The Italian “shareholders’ spring” is very late, but something is changing

Posted on June 29, 2012

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A strongly concentrated ownership structure, local actors that are basically passive and its nature of peripheral market for large institutional investors contributed to keep Italian companies far from the “shareholders’ spring”. No relevant news came from the 2012 proxy season, or at least it seems so looking at the meeting minutes: remuneration policies, incentive plans and share buyback programmes (often needed to service incentive plans) obtained an average of almost 90% favourable votes, at Italian large companies. The only exception was Impregilo, where the remuneration report was rejected with 51% of opposing votes, much more due to the fight between the two major shareholders (Gavio Group and the competing constructor Salini) than to the weight of minorities’ vote. At other 5 meetings, opposing votes and abstentions exceeded 20%, though without causing any relevant effect: Fiat Industrial (38.4%), Telecom Italia (31.9%), Finmeccanica (31.2%), Fiat (26.7%) and Saipem (20.3%).

It might be objected that changes do not necessarily come from “proxy fights”: the voice of opposition may itself push companies to a greater alignment between shareholders’ and top managers’ interests. Actually, several FTSE-MIB companies recently stated they are going to redefine the overall remuneration of the Board members: among others, A2a, Banca MPS and Intesa Sanpaolo announced a reduction of Board’s compensation. Nevertheless, all announcements are related to the non-executive Directors’ remuneration, that is directly subject to shareholders’ vote, while the great concerns are referred to the Executives’ ones, that have a greater impact on the companies’ financials and that seem to be not well enough aligned with the value creation in the long-term period.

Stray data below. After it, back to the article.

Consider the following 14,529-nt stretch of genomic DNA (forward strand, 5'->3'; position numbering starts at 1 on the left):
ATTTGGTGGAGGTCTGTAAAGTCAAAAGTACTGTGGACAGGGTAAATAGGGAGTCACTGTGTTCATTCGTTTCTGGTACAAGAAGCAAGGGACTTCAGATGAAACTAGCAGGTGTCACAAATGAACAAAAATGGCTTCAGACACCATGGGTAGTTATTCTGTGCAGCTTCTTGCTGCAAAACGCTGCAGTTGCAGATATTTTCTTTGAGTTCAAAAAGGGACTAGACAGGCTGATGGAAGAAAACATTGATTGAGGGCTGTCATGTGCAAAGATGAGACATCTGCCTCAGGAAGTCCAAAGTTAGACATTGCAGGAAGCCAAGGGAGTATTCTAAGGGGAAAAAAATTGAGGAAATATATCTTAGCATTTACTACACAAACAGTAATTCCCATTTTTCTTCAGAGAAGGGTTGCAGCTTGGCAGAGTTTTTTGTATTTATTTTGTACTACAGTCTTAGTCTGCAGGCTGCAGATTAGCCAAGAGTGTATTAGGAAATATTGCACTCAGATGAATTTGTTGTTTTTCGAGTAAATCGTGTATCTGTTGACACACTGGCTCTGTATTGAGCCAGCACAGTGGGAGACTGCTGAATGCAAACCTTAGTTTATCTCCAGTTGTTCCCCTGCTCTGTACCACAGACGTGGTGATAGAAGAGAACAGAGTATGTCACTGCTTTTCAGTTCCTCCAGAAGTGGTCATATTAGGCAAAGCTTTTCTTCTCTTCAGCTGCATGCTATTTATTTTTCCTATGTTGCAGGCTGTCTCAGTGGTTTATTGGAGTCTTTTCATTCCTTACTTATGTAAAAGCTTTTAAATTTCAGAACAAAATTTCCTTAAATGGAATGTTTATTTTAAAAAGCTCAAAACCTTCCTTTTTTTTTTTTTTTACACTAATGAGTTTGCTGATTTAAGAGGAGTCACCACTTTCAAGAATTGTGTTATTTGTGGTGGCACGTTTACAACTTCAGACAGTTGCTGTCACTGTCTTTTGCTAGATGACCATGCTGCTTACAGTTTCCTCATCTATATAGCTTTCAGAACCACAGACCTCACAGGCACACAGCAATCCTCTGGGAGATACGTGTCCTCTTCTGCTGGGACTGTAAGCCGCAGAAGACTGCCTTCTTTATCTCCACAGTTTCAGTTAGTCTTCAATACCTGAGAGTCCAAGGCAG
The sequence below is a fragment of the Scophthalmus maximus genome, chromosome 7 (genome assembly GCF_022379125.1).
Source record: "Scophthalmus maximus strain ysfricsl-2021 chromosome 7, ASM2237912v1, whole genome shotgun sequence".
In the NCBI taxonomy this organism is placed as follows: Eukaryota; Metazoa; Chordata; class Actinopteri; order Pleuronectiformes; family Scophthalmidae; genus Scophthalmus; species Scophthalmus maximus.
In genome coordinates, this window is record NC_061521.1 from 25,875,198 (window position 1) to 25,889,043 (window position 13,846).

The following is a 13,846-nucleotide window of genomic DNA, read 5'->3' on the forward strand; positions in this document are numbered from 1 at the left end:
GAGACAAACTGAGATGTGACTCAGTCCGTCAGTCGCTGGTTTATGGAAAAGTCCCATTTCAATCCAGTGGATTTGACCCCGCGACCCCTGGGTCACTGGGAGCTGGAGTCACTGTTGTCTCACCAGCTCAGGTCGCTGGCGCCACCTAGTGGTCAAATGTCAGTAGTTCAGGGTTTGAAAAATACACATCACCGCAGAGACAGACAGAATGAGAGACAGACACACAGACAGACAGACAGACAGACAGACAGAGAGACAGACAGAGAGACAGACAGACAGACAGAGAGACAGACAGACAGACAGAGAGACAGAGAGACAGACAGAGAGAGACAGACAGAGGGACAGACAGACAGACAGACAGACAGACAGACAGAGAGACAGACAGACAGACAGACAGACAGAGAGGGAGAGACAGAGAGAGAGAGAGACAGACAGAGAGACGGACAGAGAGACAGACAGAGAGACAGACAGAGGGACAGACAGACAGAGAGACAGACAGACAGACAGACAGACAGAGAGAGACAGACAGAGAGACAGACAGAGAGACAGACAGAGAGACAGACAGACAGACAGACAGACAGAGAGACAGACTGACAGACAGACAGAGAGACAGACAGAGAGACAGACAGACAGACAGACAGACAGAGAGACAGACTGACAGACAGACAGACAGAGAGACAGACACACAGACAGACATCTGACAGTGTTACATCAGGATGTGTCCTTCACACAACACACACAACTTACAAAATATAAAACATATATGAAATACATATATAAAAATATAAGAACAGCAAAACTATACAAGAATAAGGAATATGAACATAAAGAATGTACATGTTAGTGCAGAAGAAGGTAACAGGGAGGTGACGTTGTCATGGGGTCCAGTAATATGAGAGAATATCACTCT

The Ministry of Economy and its wholly-owned CDP (Cassa Depositi e Prestiti S.p.A.) solicited their controlled companies Eni, Finmeccanica and Terna to more rigorous remuneration policies. Nevertheless, both the Ministry and CDP voted in favour of all the criticized remuneration reports.

Anyway, beyond the meetings’ outcome and the various announcements, it seems that something is starting to move also in Italy, and ECGS is still on the front line. Even before the proxy season, the international network of proxy advisors and its local partner Frontis Governance raised concerns on the egregious compensations and their misalignment with shareholders’ interests. The letter sent on January 2012 to the Board of UniCredit, asking for the claw-back of the extra-severance payment paid to the former CEO Alessandro Profumo, probably represents the first real engagement in Italy regarding Executives’ compensation.

Also during the proxy season, some investors raised the voice: the hedge fund Amber Capital, one of the most active on the Italian market, strongly contested the acquisition of Lactalis USA by Parmalat (that is 83% owned by Lactalis Group itself…) voting against the financial statements and submitting its own slate of nominees for the election of the Board of Directors. Still Amber reported suspected irregularities of Fondiaria-Sai’s related parties procedures to the company’s Statutory Auditors and, with more than 5% of Impregilo’s share capital, the fund will likely be crucial in the ongoing fight between Gavio and Salini.

The Italian voice of dissent is not so spread to be defined as “shareholders’ spring”, but even few cases may be so loud to push companies to redefine their policies, despite the huge conflicts of interest governing the market.

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